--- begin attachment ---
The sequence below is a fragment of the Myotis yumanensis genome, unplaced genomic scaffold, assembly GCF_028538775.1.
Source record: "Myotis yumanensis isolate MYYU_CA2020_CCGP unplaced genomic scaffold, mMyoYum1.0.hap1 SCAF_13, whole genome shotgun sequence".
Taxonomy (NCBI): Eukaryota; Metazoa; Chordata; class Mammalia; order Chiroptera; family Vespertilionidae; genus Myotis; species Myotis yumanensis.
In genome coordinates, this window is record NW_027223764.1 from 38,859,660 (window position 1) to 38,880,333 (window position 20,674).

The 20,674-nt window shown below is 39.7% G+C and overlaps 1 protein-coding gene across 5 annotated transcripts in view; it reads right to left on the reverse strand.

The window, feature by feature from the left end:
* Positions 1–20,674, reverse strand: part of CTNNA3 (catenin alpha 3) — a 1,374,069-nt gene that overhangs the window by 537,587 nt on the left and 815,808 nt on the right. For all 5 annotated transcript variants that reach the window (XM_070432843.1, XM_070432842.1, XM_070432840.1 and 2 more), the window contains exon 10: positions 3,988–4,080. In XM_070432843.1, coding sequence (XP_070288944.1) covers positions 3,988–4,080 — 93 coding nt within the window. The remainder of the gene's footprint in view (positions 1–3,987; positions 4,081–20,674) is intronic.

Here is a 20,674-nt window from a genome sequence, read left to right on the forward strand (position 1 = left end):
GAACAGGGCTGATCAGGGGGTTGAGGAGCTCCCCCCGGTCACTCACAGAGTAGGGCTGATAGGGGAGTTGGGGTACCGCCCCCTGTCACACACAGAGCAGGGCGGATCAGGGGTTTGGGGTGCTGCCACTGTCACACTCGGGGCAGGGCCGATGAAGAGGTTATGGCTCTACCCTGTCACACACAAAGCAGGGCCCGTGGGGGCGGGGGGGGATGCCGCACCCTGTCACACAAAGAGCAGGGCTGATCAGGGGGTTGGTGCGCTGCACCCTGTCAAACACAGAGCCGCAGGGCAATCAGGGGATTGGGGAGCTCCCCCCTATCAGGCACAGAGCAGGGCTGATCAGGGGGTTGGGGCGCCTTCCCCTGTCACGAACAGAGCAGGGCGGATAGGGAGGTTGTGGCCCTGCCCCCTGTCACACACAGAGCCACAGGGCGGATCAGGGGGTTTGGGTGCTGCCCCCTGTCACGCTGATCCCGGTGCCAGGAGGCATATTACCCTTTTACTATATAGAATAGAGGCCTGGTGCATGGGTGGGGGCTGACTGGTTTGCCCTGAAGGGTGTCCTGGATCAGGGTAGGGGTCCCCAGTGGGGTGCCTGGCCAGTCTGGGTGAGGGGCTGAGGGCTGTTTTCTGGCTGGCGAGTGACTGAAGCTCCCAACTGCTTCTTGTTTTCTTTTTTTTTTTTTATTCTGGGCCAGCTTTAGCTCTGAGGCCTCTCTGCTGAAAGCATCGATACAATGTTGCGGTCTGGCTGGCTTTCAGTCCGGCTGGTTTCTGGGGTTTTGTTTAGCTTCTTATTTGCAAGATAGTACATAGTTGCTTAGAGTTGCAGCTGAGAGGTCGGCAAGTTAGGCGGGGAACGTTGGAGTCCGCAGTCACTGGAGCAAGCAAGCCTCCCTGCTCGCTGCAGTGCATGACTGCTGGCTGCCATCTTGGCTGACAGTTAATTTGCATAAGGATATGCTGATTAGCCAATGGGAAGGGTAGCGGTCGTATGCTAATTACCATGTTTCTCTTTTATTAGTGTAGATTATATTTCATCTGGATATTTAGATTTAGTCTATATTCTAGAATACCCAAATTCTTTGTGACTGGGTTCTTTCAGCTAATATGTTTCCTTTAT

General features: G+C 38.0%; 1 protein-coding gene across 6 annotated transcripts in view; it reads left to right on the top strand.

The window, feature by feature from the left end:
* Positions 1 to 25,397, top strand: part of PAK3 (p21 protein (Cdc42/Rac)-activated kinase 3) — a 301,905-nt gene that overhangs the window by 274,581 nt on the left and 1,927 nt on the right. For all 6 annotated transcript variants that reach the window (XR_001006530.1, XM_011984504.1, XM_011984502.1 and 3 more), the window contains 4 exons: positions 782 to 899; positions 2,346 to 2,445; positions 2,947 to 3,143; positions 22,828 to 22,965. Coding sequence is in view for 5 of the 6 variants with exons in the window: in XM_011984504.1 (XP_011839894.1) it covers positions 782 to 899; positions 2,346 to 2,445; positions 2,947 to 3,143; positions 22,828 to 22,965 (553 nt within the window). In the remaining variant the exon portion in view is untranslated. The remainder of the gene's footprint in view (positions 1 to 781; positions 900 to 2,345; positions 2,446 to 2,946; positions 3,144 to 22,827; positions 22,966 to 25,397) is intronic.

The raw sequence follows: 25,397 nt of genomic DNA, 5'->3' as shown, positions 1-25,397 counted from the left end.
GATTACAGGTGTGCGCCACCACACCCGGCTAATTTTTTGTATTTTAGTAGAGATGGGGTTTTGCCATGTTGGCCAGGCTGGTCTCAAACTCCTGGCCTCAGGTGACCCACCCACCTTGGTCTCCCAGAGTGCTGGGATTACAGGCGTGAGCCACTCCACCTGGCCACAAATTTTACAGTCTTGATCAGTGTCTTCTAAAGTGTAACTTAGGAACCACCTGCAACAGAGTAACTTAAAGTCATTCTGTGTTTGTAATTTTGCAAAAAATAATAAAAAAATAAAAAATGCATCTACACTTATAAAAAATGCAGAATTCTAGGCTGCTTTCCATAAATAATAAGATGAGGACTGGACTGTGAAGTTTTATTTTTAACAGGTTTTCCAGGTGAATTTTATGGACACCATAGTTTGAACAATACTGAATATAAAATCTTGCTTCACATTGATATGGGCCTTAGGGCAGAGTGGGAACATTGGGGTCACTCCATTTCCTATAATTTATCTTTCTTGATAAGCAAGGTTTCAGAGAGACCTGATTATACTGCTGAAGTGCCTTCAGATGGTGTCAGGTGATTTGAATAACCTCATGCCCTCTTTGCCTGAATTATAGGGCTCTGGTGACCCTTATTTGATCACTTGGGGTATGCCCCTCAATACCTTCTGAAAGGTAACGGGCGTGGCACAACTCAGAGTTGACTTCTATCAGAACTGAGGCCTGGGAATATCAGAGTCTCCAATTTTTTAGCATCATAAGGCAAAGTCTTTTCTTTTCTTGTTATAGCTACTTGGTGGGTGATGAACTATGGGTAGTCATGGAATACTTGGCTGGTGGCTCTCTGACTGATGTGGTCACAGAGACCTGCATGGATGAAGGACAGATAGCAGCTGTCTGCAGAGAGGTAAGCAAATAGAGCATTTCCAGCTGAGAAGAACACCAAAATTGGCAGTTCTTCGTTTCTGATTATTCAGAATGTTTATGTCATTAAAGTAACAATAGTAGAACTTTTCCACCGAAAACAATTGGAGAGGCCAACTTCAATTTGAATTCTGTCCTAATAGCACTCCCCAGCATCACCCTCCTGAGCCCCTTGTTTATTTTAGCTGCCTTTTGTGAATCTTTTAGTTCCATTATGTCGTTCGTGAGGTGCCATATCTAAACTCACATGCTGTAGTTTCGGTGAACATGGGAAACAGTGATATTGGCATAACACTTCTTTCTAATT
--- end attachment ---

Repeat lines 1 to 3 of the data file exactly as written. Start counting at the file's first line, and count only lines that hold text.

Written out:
The sequence below is a fragment of the Myotis yumanensis genome, unplaced genomic scaffold, assembly GCF_028538775.1.
Source record: "Myotis yumanensis isolate MYYU_CA2020_CCGP unplaced genomic scaffold, mMyoYum1.0.hap1 SCAF_13, whole genome shotgun sequence".
Taxonomy (NCBI): Eukaryota; Metazoa; Chordata; class Mammalia; order Chiroptera; family Vespertilionidae; genus Myotis; species Myotis yumanensis.